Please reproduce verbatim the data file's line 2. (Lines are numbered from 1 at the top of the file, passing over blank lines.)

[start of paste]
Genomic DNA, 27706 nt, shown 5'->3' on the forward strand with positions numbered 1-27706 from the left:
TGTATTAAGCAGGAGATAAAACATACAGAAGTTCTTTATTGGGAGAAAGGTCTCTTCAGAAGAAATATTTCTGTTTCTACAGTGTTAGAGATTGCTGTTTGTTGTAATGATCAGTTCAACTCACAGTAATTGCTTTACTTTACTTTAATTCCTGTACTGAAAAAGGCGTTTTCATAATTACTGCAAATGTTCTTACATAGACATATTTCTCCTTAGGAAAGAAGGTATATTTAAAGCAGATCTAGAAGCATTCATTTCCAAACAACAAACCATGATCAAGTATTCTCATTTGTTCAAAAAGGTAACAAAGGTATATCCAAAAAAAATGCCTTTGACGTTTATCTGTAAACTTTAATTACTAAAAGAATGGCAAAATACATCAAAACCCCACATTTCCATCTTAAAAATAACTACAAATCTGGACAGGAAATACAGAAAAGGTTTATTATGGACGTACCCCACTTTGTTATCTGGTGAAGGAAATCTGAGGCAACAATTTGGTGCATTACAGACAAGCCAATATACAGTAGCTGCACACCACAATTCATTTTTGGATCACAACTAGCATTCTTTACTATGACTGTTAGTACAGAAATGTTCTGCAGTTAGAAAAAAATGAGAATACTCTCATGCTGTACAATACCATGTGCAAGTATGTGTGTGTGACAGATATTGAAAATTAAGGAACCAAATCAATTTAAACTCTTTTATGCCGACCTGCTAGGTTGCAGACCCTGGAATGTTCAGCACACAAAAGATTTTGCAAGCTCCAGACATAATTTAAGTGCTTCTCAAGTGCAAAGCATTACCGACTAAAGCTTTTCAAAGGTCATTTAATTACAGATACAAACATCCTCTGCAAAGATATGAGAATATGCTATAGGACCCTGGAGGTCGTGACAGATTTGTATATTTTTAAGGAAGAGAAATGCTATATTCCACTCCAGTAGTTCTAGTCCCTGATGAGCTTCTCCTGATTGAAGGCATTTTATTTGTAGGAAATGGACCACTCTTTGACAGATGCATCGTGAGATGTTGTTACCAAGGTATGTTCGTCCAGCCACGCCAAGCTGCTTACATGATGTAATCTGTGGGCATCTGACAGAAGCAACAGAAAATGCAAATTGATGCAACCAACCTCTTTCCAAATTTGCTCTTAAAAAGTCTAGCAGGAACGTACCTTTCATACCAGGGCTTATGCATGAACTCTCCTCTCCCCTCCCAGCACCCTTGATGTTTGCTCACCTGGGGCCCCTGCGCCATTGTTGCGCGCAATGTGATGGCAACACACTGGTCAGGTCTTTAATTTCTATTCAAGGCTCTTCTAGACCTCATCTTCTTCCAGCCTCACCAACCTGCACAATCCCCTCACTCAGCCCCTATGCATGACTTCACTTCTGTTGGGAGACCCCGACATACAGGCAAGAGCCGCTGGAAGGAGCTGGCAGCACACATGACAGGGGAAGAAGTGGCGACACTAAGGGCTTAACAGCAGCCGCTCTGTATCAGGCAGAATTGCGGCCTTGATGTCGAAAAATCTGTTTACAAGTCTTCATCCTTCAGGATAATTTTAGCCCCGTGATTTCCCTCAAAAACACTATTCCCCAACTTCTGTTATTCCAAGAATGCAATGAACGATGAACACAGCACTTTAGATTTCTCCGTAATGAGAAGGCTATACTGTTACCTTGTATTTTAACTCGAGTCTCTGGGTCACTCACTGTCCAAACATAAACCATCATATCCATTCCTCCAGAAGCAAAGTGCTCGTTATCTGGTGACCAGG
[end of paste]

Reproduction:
TGTATTAAGCAGGAGATAAAACATACAGAAGTTCTTTATTGGGAGAAAGGTCTCTTCAGAAGAAATATTTCTGTTTCTACAGTGTTAGAGATTGCTGTTTGTTGTAATGATCAGTTCAACTCACAGTAATTGCTTTACTTTACTTTAATTCCTGTACTGAAAAAGGCGTTTTCATAATTACTGCAAATGTTCTTACATAGACATATTTCTCCTTAGGAAAGAAGGTATATTTAAAGCAGATCTAGAAGCATTCATTTCCAAACAACAAACCATGATCAAGTATTCTCATTTGTTCAAAAAGGTAACAAAGGTATATCCAAAAAAAATGCCTTTGACGTTTATCTGTAAACTTTAATTACTAAAAGAATGGCAAAATACATCAAAACCCCACATTTCCATCTTAAAAATAACTACAAATCTGGACAGGAAATACAGAAAAGGTTTATTATGGACGTACCCCACTTTGTTATCTGGTGAAGGAAATCTGAGGCAACAATTTGGTGCATTACAGACAAGCCAATATACAGTAGCTGCACACCACAATTCATTTTTGGATCACAACTAGCATTCTTTACTATGACTGTTAGTACAGAAATGTTCTGCAGTTAGAAAAAAATGAGAATACTCTCATGCTGTACAATACCATGTGCAAGTATGTGTGTGTGACAGATATTGAAAATTAAGGAACCAAATCAATTTAAACTCTTTTATGCCGACCTGCTAGGTTGCAGACCCTGGAATGTTCAGCACACAAAAGATTTTGCAAGCTCCAGACATAATTTAAGTGCTTCTCAAGTGCAAAGCATTACCGACTAAAGCTTTTCAAAGGTCATTTAATTACAGATACAAACATCCTCTGCAAAGATATGAGAATATGCTATAGGACCCTGGAGGTCGTGACAGATTTGTATATTTTTAAGGAAGAGAAATGCTATATTCCACTCCAGTAGTTCTAGTCCCTGATGAGCTTCTCCTGATTGAAGGCATTTTATTTGTAGGAAATGGACCACTCTTTGACAGATGCATCGTGAGATGTTGTTACCAAGGTATGTTCGTCCAGCCACGCCAAGCTGCTTACATGATGTAATCTGTGGGCATCTGACAGAAGCAACAGAAAATGCAAATTGATGCAACCAACCTCTTTCCAAATTTGCTCTTAAAAAGTCTAGCAGGAACGTACCTTTCATACCAGGGCTTATGCATGAACTCTCCTCTCCCCTCCCAGCACCCTTGATGTTTGCTCACCTGGGGCCCCTGCGCCATTGTTGCGCGCAATGTGATGGCAACACACTGGTCAGGTCTTTAATTTCTATTCAAGGCTCTTCTAGACCTCATCTTCTTCCAGCCTCACCAACCTGCACAATCCCCTCACTCAGCCCCTATGCATGACTTCACTTCTGTTGGGAGACCCCGACATACAGGCAAGAGCCGCTGGAAGGAGCTGGCAGCACACATGACAGGGGAAGAAGTGGCGACACTAAGGGCTTAACAGCAGCCGCTCTGTATCAGGCAGAATTGCGGCCTTGATGTCGAAAAATCTGTTTACAAGTCTTCATCCTTCAGGATAATTTTAGCCCCGTGATTTCCCTCAAAAACACTATTCCCCAACTTCTGTTATTCCAAGAATGCAATGAACGATGAACACAGCACTTTAGATTTCTCCGTAATGAGAAGGCTATACTGTTACCTTGTATTTTAACTCGAGTCTCTGGGTCACTCACTGTCCAAACATAAACCATCATATCCATTCCTCCAGAAGCAAAGTGCTCGTTATCTGGTGACCAGG